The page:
Being Present and Meaningful Engagement for Aged Care Residents Living With Dementia: A Mixed-Methods Evaluation of Australian Care Worker's Experiences. By: Swinton, John; Nagarajan, Srivalli Vilapakkam; Atee, Mustafa; Morris, Thomas and Poulos, Christopher J. 2024. Gerontologist. Vol. 64 Issue 4, p1-12.

Background and Objectives Meaningful engagement is essential for aged care residents living with dementia. Our knowledge pertaining to caring presence for residents living with dementia is limited. This study aims to understand care workers’ experiences of providing care to residents, the challenges they face in being present with residents and support that enable them to be more present and provide person-centered care. Research Design and Methods A mixed-methods approach using surveys and semi-structured interviews with care workers from three Australian residential aged care homes was adopted. Surveys were analyzed using descriptive statistics. Open-ended survey responses and interviews were analyzed using thematic analysis. Results Twenty-six care workers completed surveys and a subset (n  = 8) participated in interviews. Survey participants were largely positive about their role and reported that they loved caring for and making a difference in the lives of residents. Three themes emerged from interviews: (a) trust,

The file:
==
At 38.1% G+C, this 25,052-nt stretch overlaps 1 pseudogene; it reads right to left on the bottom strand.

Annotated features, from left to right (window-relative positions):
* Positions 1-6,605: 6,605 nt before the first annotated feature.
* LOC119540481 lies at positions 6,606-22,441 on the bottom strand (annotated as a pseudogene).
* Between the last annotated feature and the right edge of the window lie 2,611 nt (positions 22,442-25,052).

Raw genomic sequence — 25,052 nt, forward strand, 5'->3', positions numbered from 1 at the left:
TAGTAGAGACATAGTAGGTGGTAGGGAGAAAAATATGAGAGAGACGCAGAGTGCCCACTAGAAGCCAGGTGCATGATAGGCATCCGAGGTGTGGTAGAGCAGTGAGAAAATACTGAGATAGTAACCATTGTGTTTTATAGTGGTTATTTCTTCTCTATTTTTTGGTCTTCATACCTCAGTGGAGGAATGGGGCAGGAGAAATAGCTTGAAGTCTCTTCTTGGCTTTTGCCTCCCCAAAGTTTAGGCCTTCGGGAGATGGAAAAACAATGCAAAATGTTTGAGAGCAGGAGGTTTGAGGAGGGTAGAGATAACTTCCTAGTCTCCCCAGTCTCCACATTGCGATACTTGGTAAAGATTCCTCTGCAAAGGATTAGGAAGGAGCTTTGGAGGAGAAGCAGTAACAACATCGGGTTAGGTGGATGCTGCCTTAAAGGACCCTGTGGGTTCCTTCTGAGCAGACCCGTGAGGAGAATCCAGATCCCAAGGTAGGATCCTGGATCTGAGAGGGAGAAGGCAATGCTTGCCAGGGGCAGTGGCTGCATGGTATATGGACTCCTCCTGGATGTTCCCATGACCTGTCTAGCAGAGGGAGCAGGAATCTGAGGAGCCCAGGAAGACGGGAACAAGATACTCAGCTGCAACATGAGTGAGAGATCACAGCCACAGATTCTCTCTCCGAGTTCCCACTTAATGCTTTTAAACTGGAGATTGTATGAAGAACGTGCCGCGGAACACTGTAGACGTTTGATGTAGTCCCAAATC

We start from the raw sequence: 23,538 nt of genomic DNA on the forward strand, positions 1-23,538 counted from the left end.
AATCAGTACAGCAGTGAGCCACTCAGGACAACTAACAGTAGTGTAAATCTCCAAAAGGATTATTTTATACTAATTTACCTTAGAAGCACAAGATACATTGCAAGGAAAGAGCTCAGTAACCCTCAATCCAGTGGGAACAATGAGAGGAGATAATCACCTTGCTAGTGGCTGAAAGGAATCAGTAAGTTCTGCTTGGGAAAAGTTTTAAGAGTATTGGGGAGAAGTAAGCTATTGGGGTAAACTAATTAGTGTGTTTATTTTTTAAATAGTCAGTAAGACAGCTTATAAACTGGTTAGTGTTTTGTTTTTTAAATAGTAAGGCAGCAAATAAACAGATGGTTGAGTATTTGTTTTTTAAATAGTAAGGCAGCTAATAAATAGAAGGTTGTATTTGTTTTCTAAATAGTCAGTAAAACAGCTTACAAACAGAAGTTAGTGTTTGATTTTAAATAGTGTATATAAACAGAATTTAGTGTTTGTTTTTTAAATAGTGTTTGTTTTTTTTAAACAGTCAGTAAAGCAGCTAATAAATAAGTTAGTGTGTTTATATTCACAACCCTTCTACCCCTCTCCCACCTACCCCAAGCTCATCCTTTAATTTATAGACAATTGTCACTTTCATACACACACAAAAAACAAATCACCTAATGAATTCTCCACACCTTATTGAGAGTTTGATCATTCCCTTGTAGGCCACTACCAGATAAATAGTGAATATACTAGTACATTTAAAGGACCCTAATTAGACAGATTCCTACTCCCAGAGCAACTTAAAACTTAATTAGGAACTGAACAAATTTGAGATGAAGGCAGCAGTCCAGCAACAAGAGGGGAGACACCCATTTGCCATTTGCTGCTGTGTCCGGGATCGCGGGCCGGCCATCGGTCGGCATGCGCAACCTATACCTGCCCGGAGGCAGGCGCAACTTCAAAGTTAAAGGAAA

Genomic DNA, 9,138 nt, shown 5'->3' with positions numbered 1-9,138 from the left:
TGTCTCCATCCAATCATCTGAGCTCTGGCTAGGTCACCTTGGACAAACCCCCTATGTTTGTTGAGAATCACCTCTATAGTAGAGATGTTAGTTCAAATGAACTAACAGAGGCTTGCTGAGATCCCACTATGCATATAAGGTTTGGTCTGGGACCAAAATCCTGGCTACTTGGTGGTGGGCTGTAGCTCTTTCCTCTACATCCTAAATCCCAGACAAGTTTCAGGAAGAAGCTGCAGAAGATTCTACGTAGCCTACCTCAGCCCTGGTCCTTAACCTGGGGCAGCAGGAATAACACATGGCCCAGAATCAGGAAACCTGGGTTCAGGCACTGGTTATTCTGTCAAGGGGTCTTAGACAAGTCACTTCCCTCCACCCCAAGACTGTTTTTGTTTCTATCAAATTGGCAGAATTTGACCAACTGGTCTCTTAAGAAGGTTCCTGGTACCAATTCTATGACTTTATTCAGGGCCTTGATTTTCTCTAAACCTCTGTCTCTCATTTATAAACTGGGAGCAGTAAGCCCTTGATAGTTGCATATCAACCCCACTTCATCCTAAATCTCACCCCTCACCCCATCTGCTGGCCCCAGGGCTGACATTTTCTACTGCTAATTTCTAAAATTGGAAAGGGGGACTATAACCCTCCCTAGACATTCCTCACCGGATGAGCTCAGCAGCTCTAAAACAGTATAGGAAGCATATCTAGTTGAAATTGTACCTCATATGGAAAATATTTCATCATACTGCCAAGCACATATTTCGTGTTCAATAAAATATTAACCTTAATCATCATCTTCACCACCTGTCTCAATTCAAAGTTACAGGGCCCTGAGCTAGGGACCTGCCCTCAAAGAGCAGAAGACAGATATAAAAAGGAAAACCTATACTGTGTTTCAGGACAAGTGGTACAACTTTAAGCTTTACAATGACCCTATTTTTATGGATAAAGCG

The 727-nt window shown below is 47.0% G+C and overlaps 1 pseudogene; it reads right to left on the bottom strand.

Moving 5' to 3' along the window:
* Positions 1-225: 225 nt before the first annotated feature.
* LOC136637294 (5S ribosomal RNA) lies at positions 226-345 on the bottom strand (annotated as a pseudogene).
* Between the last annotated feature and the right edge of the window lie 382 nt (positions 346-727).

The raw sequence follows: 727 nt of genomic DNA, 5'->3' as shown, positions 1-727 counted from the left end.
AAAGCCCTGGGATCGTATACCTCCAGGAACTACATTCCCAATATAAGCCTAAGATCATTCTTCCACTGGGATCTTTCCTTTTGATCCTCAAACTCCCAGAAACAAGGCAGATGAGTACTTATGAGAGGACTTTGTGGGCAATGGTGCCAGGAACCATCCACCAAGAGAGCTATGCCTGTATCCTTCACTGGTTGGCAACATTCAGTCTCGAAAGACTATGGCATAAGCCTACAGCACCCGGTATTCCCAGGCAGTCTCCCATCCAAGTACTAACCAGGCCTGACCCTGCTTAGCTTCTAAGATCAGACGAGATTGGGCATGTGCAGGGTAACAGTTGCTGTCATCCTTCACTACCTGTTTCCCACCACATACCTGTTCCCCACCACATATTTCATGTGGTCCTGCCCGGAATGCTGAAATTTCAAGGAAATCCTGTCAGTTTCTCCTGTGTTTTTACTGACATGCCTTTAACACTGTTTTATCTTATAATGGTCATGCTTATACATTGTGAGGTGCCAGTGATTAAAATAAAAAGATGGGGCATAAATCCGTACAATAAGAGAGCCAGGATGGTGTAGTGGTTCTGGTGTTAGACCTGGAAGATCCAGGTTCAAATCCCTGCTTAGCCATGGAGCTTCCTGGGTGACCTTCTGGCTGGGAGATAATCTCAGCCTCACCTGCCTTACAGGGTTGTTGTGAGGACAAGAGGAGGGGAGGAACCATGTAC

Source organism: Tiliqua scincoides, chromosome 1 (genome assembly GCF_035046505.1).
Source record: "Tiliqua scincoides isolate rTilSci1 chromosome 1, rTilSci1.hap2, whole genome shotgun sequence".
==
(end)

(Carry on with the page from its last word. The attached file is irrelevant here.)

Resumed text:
connection, and the complexities of maintaining engagement; (b) time as gift and challenge; (c) organizational culture, structure and resources, and enabling carer presence. Discussion and Implications Care workers in our study expressed their desire to be present with residents and stated that enablers such as meaningfully engaging with residents was one of the most enjoyable aspects of their work. Barriers such as staff shortages, competing demands of the role, and time-related impediments to being present were reported. Addressing challenges to being present with residents living with dementia is key to help avoiding poor care practices and resident outcomes.